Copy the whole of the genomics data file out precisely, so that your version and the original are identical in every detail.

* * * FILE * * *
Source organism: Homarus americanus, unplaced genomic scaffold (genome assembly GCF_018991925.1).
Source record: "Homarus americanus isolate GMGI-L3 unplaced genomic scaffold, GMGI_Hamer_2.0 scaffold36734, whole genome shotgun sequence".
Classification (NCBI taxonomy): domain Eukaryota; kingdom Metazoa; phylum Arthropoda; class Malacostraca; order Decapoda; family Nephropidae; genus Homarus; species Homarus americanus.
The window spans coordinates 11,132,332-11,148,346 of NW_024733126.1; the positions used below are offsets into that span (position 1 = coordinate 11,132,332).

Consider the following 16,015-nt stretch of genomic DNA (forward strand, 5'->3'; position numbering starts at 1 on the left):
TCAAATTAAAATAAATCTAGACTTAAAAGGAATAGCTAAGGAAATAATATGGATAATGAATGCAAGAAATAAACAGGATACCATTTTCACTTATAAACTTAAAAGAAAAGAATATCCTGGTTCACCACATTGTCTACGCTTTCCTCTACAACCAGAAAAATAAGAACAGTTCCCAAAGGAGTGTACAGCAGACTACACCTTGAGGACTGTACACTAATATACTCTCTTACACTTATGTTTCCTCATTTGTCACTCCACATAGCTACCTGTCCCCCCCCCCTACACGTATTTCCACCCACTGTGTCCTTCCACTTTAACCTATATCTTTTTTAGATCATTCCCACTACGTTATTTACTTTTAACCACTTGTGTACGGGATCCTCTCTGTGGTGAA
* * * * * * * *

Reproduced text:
Source organism: Homarus americanus, unplaced genomic scaffold (genome assembly GCF_018991925.1).
Source record: "Homarus americanus isolate GMGI-L3 unplaced genomic scaffold, GMGI_Hamer_2.0 scaffold36734, whole genome shotgun sequence".
Classification (NCBI taxonomy): domain Eukaryota; kingdom Metazoa; phylum Arthropoda; class Malacostraca; order Decapoda; family Nephropidae; genus Homarus; species Homarus americanus.
The window spans coordinates 11,132,332-11,148,346 of NW_024733126.1; the positions used below are offsets into that span (position 1 = coordinate 11,132,332).

Consider the following 16,015-nt stretch of genomic DNA (forward strand, 5'->3'; position numbering starts at 1 on the left):
TCAAATTAAAATAAATCTAGACTTAAAAGGAATAGCTAAGGAAATAATATGGATAATGAATGCAAGAAATAAACAGGATACCATTTTCACTTATAAACTTAAAAGAAAAGAATATCCTGGTTCACCACATTGTCTACGCTTTCCTCTACAACCAGAAAAATAAGAACAGTTCCCAAAGGAGTGTACAGCAGACTACACCTTGAGGACTGTACACTAATATACTCTCTTACACTTATGTTTCCTCATTTGTCACTCCACATAGCTACCTGTCCCCCCCCCCTACACGTATTTCCACCCACTGTGTCCTTCCACTTTAACCTATATCTTTTTTAGATCATTCCCACTACGTTATTTACTTTTAACCACTTGTGTACGGGATCCTCTCTGTGGTGAA